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Dingy LaGuardia Airport to undergo $3.6 billion makeover

The Associated Press

NEW YORK — Dark, dingy, cramped and sad. These are some of the ways travelers describe LaGuardia Airport, a bustling hub often ranked in customer satisfaction surveys as the worst in America.

“It does not represent what people think of when they think of New York and Broadway shows and glamour. It’s not very pretty,” said Layla House, a sales manager for a medical supply company who travels from her home in Bullard, Texas, to New York at least six times a year.

That’s about to change.

Gov. Andrew Cuomo recently announced the state is taking control of an ambitious $3.6 billion construction project that envisions a new central terminal at LaGuardia, with vast open spaces, restaurants, shopping plazas, new parking garages, free Wi-Fi and other amenities now common in other airports. Cuomo wants to develop a plan to upgrade cargo operations at nearby John F. Kennedy International Airport.

“We are going to redevelop those airports the way they should have been redeveloped many, many years ago,” Cuomo said in his annual State of the State address to the Legislature.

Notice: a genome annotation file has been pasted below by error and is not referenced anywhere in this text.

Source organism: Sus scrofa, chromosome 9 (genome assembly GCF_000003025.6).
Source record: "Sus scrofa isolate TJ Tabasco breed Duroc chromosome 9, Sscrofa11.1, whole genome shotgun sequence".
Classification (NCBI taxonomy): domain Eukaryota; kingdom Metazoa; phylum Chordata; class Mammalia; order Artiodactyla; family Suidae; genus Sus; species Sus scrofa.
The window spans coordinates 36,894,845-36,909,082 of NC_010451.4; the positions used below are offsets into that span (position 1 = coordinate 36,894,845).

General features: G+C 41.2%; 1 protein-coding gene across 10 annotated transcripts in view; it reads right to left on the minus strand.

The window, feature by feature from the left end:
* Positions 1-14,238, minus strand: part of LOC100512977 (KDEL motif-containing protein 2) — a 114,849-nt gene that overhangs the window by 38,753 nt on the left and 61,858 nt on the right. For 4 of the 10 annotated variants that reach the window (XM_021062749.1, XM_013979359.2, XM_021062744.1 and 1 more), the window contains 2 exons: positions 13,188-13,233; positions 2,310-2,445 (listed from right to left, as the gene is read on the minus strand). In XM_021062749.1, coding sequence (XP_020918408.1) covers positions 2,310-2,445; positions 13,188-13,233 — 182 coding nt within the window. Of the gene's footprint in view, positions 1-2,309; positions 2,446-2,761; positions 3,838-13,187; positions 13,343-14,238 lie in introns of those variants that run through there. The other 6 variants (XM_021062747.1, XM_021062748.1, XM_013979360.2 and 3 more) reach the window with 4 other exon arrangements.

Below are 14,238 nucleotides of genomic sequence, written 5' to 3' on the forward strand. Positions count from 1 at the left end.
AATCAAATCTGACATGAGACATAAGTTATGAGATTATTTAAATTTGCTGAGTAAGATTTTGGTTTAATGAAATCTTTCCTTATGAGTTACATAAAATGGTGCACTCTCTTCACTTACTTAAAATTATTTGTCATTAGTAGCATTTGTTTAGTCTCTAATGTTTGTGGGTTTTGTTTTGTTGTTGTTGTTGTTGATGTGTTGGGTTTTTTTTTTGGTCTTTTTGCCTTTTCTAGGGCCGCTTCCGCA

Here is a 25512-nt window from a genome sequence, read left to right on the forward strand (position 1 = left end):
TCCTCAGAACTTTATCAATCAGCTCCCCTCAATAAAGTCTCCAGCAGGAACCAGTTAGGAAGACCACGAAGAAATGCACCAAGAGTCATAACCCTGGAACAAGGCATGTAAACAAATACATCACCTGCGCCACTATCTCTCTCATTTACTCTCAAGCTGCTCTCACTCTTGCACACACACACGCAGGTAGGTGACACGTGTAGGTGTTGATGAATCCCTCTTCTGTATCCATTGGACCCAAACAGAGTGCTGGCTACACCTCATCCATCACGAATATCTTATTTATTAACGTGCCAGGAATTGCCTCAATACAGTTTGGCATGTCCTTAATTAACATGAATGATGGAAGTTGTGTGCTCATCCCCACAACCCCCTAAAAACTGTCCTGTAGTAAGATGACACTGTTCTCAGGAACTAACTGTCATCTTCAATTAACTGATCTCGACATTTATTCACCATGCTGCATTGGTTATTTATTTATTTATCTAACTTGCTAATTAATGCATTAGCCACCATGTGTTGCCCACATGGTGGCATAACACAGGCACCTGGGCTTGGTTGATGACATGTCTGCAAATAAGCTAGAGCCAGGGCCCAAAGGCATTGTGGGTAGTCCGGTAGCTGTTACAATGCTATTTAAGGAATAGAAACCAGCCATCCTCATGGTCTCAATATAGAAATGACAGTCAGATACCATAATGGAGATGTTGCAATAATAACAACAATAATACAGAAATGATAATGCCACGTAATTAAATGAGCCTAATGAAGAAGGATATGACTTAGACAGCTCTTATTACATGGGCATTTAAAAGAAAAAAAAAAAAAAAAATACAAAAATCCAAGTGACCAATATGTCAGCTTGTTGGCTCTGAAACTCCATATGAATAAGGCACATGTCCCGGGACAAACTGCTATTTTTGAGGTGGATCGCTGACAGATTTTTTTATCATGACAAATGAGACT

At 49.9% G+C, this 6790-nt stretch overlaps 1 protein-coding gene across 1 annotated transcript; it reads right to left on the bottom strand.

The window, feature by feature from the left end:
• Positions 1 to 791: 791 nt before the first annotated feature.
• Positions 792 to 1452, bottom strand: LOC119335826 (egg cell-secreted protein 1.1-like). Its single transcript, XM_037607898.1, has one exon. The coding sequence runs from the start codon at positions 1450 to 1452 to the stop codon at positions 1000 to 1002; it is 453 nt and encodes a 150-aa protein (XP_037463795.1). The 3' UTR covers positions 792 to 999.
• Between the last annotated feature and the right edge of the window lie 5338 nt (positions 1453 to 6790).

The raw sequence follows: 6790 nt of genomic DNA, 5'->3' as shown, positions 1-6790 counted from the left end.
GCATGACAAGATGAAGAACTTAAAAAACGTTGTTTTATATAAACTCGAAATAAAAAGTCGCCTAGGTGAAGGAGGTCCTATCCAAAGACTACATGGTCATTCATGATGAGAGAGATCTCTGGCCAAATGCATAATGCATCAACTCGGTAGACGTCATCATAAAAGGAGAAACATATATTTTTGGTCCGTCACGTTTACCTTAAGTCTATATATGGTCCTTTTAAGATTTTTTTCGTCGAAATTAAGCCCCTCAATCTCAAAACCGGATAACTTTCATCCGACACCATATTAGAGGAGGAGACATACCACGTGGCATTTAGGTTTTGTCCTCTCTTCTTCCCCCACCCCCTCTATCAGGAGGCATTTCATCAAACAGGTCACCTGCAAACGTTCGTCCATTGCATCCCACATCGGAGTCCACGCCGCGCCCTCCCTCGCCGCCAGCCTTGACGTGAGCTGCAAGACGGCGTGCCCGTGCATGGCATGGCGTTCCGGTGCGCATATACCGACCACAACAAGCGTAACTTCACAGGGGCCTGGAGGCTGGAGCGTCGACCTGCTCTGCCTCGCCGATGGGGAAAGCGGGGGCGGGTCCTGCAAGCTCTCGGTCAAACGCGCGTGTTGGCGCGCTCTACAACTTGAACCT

Cuomo, who is running for re-election and has been mentioned as a possible Democratic presidential candidate in 2016, said he had become frustrated that talk of such renovations has been going on since the 1990s with little progress.

He wants to jump-start construction just as he has done with a $3.9 billion project to replace the Tappan Zee Bridge, north of New York City, which also had been stalled for years.

LaGuardia, along the Flushing and Bowery bays in northern Queens, is the closest of the New York area’s three major air hubs to midtown Manhattan, just 8 miles, and it handled a record 27 million passengers last year.

Often the first building they see is the sprawling, boomerang-shaped Central Terminal, which opened just in time to receive visitors to the 1964 World’s Fair. Many passengers say it is like stepping back in time.

They immediately encounter low ceilings and dimly lit, narrow hallways. Check-in kiosks are arrayed haphazardly in rows just inside the entrances, where bright green neon lights blare “Welcome to LaGuardia Airport.” On the west side of the terminal sits a modest food court featuring a hamburger counter, a pizzeria and a Dunkin’ Donuts.

“It’s probably the worst of all the terminals I go in and out of,” said Thomas Smith, a frequent-flying energy company executive from Chicago who has seen buckets on the floor under leaky ceilings and other signs of decay. “There’s no real food service other than small snack shops. The gate areas are old.”

Most passengers have to drag their carry-on bags down a flight of stairs to get from their gates to baggage claim because only one concourse has an escalator. Others have complained that neither Kennedy nor LaGuardia provides free Wi-Fi, something that has been industry standard for years.


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